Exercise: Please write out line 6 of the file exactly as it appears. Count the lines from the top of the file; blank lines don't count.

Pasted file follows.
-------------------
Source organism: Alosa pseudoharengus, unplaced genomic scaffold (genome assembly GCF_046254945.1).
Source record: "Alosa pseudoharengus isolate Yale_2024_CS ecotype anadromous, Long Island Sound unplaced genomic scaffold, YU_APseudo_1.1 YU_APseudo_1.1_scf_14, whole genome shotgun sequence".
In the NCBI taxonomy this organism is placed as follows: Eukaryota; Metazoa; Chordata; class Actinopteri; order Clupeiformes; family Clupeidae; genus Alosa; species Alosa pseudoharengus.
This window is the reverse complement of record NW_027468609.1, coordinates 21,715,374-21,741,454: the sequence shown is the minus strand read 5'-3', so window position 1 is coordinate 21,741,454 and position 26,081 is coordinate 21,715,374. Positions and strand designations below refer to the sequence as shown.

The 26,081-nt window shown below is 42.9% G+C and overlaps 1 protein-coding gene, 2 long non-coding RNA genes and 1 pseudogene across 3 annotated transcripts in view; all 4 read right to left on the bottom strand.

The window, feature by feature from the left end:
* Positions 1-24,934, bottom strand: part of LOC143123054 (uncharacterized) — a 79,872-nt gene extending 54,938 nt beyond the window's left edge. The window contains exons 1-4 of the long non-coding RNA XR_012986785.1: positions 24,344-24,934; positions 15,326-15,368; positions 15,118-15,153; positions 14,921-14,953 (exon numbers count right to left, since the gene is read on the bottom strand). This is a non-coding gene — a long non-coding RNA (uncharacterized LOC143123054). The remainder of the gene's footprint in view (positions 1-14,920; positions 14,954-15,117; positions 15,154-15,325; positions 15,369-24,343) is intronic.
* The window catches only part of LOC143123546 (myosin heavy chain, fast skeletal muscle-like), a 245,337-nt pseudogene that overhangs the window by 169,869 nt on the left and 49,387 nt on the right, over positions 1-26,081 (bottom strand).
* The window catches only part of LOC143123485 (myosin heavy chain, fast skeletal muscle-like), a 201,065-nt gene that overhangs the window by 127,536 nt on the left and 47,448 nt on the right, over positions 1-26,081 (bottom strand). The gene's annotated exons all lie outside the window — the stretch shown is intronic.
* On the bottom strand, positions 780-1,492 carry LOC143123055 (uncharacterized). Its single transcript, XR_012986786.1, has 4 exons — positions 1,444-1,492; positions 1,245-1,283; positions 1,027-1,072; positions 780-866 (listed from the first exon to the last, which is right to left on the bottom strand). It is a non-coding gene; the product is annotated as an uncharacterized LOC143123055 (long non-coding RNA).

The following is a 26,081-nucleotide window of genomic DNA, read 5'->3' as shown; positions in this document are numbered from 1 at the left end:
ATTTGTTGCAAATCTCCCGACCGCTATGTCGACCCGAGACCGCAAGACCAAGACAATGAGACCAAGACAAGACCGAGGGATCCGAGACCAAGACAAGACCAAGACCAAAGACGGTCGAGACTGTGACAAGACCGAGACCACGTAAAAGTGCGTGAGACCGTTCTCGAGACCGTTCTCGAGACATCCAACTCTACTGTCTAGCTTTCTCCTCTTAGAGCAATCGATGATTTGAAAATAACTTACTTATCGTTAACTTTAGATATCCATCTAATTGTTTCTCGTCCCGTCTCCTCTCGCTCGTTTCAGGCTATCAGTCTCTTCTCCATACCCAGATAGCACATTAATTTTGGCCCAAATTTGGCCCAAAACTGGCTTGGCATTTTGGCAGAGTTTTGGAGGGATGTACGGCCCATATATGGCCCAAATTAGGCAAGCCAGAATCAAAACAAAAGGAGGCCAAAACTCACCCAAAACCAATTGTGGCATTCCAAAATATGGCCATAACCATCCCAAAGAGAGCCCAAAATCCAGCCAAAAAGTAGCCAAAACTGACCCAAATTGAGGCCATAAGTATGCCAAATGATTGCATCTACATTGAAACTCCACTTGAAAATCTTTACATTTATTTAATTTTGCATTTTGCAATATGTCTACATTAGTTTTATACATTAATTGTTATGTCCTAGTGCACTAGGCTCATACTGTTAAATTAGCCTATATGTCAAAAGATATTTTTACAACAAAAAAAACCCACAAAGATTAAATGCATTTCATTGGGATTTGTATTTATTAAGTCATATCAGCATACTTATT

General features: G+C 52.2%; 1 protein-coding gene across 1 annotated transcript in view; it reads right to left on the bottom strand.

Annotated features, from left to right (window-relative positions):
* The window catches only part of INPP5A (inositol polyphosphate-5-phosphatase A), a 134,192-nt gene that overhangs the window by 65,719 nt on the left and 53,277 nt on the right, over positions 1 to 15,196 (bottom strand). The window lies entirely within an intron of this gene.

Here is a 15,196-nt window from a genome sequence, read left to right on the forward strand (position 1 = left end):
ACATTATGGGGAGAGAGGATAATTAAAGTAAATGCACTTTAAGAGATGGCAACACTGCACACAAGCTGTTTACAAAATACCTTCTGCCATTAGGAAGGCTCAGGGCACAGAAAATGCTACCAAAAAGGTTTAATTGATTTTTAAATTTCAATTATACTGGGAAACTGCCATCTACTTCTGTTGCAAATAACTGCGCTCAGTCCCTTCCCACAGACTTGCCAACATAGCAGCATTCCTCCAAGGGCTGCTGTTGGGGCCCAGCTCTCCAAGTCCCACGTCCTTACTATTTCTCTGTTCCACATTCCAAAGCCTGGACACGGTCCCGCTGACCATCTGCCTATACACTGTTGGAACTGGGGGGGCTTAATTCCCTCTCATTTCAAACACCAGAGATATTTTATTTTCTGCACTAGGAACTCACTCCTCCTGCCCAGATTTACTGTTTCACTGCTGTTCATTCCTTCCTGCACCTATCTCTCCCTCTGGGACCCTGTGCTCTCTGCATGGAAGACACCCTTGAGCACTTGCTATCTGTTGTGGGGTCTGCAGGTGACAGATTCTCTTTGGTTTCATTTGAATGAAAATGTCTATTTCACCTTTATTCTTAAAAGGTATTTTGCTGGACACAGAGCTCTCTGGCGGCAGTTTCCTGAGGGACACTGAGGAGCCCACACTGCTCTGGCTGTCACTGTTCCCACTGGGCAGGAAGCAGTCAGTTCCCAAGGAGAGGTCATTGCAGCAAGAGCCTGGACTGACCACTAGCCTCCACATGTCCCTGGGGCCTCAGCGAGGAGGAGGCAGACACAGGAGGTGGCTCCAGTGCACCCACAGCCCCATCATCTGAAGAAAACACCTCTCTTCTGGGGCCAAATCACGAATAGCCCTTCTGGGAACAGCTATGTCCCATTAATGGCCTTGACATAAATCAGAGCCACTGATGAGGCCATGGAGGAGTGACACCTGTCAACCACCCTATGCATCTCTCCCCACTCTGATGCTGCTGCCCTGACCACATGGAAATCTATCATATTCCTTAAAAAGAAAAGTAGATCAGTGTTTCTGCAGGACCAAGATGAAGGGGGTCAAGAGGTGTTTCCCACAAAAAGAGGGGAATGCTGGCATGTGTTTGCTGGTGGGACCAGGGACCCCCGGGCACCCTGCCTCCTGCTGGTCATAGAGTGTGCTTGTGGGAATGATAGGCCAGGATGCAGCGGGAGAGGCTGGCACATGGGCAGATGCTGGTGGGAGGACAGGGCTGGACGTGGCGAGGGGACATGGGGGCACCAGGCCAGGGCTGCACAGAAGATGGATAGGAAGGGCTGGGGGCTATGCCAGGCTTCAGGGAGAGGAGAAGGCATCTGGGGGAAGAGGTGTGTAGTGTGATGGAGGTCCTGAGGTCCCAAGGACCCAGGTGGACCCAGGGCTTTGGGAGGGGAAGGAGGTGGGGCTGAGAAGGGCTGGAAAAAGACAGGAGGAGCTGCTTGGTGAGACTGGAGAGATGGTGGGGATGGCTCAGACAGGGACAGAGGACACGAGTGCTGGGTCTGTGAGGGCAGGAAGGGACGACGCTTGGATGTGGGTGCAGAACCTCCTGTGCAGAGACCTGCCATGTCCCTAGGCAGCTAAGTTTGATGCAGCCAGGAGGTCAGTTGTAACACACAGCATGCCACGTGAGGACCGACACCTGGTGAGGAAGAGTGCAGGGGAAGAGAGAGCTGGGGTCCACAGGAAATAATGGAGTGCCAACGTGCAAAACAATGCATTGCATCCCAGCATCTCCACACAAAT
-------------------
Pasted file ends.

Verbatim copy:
The window, feature by feature from the left end: